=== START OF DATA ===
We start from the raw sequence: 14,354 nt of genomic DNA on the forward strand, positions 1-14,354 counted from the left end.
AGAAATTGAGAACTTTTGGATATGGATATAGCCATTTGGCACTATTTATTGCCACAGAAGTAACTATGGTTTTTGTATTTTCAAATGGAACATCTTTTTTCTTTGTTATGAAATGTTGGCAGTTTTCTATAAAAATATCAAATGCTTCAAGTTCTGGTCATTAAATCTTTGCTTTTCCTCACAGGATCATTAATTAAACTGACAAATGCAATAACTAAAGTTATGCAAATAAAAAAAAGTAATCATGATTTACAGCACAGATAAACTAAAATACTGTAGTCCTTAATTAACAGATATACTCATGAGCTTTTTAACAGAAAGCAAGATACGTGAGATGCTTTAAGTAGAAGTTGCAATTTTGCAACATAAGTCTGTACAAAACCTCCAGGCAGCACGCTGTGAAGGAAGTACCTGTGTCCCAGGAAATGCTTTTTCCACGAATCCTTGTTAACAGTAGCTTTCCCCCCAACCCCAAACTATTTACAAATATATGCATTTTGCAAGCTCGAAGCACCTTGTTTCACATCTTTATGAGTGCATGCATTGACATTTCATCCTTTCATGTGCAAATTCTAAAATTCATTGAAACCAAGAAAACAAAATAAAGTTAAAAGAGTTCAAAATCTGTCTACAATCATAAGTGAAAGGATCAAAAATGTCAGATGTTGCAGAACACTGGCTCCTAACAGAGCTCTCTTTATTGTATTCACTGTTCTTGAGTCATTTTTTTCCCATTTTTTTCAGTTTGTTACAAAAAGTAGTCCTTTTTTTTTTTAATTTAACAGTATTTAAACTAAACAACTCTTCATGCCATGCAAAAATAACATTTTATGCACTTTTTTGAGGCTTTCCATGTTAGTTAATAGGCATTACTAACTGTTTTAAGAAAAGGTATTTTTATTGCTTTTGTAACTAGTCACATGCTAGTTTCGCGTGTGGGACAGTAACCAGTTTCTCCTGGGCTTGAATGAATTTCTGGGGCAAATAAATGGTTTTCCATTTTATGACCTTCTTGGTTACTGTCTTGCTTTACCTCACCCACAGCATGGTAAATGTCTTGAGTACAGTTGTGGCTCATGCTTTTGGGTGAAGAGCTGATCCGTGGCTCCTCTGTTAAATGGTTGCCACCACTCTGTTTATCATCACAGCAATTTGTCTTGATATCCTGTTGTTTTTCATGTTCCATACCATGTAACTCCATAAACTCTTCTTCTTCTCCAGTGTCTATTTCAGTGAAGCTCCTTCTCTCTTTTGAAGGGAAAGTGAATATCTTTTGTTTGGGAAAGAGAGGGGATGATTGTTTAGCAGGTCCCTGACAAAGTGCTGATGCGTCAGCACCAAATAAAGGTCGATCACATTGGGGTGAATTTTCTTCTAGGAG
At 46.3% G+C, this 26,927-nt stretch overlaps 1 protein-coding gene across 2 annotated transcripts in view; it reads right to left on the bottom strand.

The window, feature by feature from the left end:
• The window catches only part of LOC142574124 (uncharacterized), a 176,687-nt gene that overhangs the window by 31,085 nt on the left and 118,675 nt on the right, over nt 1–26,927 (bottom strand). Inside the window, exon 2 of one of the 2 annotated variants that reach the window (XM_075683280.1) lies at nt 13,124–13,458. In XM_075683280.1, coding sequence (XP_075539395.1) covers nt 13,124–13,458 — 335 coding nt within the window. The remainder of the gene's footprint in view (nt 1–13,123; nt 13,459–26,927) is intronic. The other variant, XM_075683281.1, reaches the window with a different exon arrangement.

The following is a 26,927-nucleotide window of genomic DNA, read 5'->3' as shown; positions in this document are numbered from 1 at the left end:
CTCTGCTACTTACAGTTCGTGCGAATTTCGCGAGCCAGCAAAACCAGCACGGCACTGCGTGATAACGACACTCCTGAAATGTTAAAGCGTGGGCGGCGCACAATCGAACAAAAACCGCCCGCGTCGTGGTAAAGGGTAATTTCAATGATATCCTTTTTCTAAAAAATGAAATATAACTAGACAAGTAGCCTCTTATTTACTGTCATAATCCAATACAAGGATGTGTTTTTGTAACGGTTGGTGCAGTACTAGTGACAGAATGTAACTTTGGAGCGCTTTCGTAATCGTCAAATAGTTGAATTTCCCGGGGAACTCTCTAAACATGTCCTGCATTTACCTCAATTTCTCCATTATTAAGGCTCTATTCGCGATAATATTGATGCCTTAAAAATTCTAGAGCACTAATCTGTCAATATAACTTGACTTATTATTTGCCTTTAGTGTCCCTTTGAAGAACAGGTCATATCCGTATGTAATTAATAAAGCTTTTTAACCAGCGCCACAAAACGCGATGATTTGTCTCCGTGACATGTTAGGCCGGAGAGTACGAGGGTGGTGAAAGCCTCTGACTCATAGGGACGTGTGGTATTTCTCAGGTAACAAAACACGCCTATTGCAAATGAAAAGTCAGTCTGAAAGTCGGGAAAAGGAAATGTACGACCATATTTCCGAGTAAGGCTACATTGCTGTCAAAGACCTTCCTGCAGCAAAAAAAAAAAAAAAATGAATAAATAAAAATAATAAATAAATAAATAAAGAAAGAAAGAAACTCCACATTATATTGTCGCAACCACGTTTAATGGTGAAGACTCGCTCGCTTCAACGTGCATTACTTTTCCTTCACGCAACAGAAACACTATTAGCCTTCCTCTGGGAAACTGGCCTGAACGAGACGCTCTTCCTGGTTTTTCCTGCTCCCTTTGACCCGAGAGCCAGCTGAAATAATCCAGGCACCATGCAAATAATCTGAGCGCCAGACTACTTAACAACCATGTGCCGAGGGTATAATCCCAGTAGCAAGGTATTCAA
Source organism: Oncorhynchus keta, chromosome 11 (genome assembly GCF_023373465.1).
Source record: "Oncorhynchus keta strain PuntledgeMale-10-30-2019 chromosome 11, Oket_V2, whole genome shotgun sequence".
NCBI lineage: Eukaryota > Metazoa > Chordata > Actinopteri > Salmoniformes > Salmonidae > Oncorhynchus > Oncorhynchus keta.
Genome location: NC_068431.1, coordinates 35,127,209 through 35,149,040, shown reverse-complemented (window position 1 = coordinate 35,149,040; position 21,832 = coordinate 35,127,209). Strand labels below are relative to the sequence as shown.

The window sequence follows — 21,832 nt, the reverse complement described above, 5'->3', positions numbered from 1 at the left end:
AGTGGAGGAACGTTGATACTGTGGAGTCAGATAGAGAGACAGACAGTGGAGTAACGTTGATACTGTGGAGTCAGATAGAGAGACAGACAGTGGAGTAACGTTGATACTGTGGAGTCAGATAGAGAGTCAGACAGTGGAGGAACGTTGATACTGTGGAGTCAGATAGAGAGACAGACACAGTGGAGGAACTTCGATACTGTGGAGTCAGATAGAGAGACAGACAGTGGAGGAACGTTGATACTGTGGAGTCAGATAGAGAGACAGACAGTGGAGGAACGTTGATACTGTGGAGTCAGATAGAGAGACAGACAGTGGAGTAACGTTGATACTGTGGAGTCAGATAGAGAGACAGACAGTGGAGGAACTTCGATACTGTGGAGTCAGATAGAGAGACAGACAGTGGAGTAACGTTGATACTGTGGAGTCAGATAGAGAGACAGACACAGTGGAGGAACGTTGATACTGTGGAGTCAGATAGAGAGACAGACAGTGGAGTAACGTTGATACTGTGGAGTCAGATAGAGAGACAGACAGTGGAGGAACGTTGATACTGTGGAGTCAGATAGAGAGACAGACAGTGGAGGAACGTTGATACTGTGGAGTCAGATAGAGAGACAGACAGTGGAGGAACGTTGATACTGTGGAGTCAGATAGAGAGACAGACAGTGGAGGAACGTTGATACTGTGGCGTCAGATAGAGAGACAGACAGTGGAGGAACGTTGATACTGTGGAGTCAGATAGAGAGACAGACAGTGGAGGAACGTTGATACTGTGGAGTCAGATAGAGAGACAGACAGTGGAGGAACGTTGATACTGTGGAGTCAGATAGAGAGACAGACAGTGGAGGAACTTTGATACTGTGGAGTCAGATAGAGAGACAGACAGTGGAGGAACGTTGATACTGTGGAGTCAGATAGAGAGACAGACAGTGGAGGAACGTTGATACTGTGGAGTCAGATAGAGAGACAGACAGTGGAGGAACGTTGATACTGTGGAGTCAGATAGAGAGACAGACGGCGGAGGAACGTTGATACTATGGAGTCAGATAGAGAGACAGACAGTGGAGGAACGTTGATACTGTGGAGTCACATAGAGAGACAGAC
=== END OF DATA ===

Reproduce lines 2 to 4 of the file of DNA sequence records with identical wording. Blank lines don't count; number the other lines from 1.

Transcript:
AGAAATTGAGAACTTTTGGATATGGATATAGCCATTTGGCACTATTTATTGCCACAGAAGTAACTATGGTTTTTGTATTTTCAAATGGAACATCTTTTTTCTTTGTTATGAAATGTTGGCAGTTTTCTATAAAAATATCAAATGCTTCAAGTTCTGGTCATTAAATCTTTGCTTTTCCTCACAGGATCATTAATTAAACTGACAAATGCAATAACTAAAGTTATGCAAATAAAAAAAAGTAATCATGATTTACAGCACAGATAAACTAAAATACTGTAGTCCTTAATTAACAGATATACTCATGAGCTTTTTAACAGAAAGCAAGATACGTGAGATGCTTTAAGTAGAAGTTGCAATTTTGCAACATAAGTCTGTACAAAACCTCCAGGCAGCACGCTGTGAAGGAAGTACCTGTGTCCCAGGAAATGCTTTTTCCACGAATCCTTGTTAACAGTAGCTTTCCCCCCAACCCCAAACTATTTACAAATATATGCATTTTGCAAGCTCGAAGCACCTTGTTTCACATCTTTATGAGTGCATGCATTGACATTTCATCCTTTCATGTGCAAATTCTAAAATTCATTGAAACCAAGAAAACAAAATAAAGTTAAAAGAGTTCAAAATCTGTCTACAATCATAAGTGAAAGGATCAAAAATGTCAGATGTTGCAGAACACTGGCTCCTAACAGAGCTCTCTTTATTGTATTCACTGTTCTTGAGTCATTTTTTTCCCATTTTTTTCAGTTTGTTACAAAAAGTAGTCCTTTTTTTTTTTAATTTAACAGTATTTAAACTAAACAACTCTTCATGCCATGCAAAAATAACATTTTATGCACTTTTTTGAGGCTTTCCATGTTAGTTAATAGGCATTACTAACTGTTTTAAGAAAAGGTATTTTTATTGCTTTTGTAACTAGTCACATGCTAGTTTCGCGTGTGGGACAGTAACCAGTTTCTCCTGGGCTTGAATGAATTTCTGGGGCAAATAAATGGTTTTCCATTTTATGACCTTCTTGGTTACTGTCTTGCTTTACCTCACCCACAGCATGGTAAATGTCTTGAGTACAGTTGTGGCTCATGCTTTTGGGTGAAGAGCTGATCCGTGGCTCCTCTGTTAAATGGTTGCCACCACTCTGTTTATCATCACAGCAATTTGTCTTGATATCCTGTTGTTTTTCATGTTCCATACCATGTAACTCCATAAACTCTTCTTCTTCTCCAGTGTCTATTTCAGTGAAGCTCCTTCTCTCTTTTGAAGGGAAAGTGAATATCTTTTGTTTGGGAAAGAGAGGGGATGATTGTTTAGCAGGTCCCTGACAAAGTGCTGATGCGTCAGCACCAAATAAAGGTCGATCACATTGGGGTGAATTTTCTTCTAGGAG
At 46.3% G+C, this 26,927-nt stretch overlaps 1 protein-coding gene across 2 annotated transcripts in view; it reads right to left on the bottom strand.

The window, feature by feature from the left end: